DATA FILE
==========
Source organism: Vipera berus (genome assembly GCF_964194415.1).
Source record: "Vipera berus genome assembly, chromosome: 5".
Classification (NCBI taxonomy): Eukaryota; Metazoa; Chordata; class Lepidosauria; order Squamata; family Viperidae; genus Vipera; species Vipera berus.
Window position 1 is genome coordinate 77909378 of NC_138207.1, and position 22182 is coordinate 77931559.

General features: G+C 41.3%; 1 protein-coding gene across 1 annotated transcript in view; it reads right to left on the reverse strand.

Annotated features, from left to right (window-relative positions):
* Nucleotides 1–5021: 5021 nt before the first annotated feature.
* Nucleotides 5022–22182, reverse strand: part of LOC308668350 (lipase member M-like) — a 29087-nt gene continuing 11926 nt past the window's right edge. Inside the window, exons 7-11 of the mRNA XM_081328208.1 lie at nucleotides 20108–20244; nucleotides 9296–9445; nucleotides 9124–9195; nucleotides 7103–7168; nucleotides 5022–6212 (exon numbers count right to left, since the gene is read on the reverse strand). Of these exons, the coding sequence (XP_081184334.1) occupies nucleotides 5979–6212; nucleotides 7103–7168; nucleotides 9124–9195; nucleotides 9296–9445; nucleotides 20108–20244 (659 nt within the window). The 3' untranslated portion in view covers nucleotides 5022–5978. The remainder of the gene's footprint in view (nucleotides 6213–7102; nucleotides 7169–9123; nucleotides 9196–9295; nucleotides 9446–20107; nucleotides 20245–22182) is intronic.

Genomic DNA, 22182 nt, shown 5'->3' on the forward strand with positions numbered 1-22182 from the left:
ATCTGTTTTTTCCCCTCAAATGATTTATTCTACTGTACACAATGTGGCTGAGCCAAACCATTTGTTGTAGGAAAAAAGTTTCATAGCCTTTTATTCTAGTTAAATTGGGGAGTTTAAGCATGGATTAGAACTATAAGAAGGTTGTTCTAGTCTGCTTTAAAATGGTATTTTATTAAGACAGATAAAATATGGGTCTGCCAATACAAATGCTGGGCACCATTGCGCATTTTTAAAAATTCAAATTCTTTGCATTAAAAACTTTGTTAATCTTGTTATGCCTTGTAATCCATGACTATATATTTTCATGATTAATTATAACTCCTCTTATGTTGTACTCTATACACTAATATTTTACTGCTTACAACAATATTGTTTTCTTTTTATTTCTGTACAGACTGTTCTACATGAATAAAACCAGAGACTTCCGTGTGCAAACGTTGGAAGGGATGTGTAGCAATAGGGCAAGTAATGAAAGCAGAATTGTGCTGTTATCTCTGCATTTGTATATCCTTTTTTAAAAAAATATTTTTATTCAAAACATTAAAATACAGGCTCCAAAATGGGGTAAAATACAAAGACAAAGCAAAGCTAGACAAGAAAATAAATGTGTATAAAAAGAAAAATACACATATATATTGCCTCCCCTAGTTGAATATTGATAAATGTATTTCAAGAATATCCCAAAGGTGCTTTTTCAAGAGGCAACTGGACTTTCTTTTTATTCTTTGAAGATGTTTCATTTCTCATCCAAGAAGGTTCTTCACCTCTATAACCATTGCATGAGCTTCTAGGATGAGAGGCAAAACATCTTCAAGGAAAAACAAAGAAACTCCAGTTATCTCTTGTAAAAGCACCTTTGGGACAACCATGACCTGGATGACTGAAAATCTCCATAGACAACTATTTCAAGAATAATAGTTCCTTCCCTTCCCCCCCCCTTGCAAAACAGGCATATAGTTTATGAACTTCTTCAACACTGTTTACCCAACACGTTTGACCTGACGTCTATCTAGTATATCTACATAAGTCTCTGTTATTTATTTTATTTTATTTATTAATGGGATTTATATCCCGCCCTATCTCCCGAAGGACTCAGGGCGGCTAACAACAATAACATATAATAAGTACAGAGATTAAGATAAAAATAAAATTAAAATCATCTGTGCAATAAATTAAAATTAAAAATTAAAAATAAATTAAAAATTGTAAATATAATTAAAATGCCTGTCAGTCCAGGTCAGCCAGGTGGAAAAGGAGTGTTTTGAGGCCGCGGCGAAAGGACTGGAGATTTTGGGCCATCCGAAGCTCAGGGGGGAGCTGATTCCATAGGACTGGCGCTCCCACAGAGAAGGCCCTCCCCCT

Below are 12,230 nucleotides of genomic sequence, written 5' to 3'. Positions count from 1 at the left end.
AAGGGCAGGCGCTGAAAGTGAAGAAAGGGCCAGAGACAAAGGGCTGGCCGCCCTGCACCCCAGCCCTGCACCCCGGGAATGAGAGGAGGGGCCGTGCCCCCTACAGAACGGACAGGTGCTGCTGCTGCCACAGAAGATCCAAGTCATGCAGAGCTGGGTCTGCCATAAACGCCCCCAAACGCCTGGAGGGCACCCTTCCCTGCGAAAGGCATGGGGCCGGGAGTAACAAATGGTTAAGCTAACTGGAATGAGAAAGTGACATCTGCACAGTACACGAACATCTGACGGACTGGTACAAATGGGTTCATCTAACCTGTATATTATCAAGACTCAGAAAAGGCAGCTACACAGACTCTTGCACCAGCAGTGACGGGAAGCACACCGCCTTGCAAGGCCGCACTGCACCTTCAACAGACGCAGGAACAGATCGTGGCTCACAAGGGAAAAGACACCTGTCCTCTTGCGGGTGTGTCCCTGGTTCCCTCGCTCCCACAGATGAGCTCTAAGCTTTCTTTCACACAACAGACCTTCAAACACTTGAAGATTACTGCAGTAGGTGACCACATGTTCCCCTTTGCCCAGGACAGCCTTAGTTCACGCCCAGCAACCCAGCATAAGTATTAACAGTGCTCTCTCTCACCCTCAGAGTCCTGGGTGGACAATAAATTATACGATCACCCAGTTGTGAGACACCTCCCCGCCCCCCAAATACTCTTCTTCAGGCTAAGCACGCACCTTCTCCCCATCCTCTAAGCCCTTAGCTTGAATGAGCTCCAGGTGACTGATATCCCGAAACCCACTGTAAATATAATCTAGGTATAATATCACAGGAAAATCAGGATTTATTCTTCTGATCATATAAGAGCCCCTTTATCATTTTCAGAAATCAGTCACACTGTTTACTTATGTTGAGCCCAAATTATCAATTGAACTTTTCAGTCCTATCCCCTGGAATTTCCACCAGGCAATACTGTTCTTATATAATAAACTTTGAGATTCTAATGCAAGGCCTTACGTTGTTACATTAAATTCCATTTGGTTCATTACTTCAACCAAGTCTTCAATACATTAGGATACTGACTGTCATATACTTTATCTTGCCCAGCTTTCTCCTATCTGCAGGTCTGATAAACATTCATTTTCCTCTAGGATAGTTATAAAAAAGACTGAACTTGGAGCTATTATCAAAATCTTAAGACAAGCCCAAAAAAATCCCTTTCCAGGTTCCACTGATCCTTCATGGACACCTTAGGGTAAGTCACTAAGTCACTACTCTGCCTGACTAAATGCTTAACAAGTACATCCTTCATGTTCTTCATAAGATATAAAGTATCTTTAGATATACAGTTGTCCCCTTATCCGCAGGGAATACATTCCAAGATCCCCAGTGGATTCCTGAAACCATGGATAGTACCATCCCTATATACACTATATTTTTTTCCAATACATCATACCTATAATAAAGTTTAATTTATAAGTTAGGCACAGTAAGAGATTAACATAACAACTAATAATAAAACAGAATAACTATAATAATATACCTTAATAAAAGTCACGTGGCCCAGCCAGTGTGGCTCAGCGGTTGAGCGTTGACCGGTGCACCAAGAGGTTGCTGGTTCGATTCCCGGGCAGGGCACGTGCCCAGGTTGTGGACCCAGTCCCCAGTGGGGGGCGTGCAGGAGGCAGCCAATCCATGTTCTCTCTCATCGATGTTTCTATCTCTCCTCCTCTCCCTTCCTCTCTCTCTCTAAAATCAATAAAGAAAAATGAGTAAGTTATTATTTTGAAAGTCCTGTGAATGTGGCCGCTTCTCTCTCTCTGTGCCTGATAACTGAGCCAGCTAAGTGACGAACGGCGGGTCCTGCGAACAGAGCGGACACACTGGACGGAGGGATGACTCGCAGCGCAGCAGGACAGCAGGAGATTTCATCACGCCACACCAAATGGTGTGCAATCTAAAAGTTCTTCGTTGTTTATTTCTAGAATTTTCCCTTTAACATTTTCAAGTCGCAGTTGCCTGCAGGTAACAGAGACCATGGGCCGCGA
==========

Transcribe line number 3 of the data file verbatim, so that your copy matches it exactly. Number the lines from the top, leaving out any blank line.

Classification (NCBI taxonomy): Eukaryota; Metazoa; Chordata; class Lepidosauria; order Squamata; family Viperidae; genus Vipera; species Vipera berus.